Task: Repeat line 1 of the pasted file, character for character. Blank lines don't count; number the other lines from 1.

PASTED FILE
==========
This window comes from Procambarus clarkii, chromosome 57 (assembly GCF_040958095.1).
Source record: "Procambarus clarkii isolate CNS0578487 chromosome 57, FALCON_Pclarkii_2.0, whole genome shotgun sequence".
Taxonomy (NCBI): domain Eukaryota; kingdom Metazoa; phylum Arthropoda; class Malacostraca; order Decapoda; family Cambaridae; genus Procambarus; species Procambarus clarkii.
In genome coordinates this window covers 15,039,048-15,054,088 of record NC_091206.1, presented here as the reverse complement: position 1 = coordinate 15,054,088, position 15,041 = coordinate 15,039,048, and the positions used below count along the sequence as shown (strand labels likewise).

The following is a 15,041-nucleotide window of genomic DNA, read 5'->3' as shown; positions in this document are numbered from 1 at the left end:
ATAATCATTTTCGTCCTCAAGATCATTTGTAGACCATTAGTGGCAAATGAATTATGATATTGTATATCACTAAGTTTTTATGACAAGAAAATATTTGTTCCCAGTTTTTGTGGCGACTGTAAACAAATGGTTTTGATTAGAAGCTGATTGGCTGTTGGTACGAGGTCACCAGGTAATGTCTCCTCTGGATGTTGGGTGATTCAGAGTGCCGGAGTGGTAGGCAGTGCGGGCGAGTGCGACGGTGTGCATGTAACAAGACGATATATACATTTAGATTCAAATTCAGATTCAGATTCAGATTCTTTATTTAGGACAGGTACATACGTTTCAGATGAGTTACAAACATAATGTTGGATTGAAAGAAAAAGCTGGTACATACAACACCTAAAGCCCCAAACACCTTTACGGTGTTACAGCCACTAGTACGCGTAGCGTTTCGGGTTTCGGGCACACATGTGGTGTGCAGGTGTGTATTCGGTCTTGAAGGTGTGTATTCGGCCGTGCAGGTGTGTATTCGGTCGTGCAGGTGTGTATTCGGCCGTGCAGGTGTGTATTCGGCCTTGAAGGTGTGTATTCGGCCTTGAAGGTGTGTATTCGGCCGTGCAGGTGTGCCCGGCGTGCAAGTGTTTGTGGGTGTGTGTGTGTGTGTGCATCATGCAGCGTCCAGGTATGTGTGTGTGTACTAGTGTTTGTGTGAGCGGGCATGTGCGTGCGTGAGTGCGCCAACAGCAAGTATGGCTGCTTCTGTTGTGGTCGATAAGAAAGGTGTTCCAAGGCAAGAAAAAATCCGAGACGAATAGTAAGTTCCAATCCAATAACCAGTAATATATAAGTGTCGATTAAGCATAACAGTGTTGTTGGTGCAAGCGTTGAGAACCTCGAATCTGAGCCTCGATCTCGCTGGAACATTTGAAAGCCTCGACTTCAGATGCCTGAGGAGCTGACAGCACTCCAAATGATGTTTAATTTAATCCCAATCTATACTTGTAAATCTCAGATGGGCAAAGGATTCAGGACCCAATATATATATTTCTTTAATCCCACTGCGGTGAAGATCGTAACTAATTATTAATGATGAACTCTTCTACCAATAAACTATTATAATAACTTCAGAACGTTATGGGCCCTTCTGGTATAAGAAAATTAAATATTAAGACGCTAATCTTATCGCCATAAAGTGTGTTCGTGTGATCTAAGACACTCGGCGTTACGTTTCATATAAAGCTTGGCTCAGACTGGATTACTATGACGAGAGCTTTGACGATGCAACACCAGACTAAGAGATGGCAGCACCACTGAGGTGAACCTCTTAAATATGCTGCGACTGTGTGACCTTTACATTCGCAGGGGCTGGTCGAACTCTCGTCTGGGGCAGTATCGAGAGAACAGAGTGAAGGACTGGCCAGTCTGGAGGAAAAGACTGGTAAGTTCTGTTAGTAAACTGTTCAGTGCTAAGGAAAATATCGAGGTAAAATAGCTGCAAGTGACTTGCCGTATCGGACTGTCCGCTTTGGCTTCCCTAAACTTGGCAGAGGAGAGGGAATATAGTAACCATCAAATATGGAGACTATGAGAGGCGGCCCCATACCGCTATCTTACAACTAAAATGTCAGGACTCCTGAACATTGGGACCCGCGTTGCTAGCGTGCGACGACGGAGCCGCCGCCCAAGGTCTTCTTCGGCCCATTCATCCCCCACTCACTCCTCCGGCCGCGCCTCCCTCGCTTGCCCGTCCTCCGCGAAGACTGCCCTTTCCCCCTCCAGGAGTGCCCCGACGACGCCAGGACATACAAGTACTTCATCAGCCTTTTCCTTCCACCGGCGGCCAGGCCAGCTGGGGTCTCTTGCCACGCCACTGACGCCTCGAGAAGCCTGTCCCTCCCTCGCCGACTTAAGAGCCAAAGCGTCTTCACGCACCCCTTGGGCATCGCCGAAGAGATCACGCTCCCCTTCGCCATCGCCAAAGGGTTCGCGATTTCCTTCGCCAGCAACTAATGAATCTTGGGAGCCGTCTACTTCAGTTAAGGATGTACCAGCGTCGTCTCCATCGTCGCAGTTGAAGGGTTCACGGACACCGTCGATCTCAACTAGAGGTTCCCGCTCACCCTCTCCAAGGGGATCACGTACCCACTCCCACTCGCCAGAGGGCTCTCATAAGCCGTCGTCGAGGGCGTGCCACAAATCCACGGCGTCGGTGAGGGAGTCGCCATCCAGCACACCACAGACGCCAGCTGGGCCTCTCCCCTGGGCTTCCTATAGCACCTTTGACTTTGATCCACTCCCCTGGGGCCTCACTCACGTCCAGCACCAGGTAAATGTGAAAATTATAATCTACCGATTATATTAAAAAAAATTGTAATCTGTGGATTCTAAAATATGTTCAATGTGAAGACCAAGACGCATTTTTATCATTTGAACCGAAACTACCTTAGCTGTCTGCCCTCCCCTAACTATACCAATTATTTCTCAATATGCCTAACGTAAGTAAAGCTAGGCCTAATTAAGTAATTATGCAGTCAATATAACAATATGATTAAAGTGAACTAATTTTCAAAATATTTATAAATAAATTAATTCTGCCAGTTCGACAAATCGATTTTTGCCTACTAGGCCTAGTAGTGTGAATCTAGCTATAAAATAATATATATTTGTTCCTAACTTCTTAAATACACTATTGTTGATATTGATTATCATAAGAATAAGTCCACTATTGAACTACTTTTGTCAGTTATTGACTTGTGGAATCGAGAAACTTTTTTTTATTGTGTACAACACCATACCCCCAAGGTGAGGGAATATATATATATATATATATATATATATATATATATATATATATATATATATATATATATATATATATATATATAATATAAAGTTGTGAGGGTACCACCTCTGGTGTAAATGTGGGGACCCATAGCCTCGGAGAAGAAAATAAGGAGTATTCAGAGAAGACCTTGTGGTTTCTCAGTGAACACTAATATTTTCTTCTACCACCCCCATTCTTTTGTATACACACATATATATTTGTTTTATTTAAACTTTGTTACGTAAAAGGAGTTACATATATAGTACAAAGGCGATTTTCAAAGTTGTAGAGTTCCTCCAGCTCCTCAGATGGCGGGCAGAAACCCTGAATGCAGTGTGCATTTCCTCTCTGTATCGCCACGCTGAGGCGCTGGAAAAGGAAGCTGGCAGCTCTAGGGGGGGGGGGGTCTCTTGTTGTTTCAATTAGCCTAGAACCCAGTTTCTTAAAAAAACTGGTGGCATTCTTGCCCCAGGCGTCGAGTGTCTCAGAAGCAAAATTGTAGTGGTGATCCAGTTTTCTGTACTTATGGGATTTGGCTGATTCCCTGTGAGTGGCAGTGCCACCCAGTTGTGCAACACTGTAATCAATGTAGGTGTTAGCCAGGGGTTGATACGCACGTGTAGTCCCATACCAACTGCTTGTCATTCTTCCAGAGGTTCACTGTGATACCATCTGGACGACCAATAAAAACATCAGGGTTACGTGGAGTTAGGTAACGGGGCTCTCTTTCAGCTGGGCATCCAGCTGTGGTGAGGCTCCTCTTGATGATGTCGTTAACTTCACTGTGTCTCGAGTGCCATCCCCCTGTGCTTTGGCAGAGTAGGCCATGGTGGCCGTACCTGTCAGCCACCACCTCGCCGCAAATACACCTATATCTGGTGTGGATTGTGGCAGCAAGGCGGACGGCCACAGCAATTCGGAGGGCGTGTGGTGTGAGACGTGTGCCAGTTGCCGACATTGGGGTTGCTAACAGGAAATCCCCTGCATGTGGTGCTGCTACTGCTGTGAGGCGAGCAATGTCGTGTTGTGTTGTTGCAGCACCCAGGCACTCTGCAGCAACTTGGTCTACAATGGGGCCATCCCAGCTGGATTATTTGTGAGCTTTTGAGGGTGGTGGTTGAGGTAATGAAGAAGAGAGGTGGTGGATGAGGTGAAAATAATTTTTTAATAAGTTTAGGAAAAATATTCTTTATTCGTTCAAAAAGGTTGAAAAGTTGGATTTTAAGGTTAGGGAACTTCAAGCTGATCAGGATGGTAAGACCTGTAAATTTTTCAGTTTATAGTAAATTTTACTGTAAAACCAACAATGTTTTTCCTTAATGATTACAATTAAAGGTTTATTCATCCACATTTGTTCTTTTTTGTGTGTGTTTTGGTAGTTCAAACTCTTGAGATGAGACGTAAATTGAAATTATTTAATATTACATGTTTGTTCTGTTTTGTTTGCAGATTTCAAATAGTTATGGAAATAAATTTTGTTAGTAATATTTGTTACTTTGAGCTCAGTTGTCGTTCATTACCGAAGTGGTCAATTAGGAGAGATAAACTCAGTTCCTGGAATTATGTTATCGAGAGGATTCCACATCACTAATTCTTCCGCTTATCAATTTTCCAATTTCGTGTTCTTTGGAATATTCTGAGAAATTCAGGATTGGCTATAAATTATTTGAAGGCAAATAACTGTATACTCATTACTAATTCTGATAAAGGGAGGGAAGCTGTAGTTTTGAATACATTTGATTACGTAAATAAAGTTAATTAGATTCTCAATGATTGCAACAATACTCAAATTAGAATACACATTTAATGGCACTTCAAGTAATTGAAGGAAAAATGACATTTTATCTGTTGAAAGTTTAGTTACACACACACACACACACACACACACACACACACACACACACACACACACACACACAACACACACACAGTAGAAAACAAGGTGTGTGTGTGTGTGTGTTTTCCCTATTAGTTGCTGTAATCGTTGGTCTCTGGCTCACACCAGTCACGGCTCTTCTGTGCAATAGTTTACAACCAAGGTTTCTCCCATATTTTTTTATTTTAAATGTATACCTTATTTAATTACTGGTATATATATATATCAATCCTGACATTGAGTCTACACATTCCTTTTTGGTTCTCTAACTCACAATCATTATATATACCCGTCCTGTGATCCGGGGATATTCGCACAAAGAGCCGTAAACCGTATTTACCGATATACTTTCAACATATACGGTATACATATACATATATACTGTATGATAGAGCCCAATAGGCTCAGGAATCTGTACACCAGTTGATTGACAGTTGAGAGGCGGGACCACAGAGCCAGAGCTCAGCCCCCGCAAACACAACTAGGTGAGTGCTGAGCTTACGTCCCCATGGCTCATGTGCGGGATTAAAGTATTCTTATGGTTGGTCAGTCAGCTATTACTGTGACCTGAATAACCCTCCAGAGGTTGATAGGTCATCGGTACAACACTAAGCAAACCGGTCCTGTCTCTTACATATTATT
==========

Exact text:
This window comes from Procambarus clarkii, chromosome 57 (assembly GCF_040958095.1).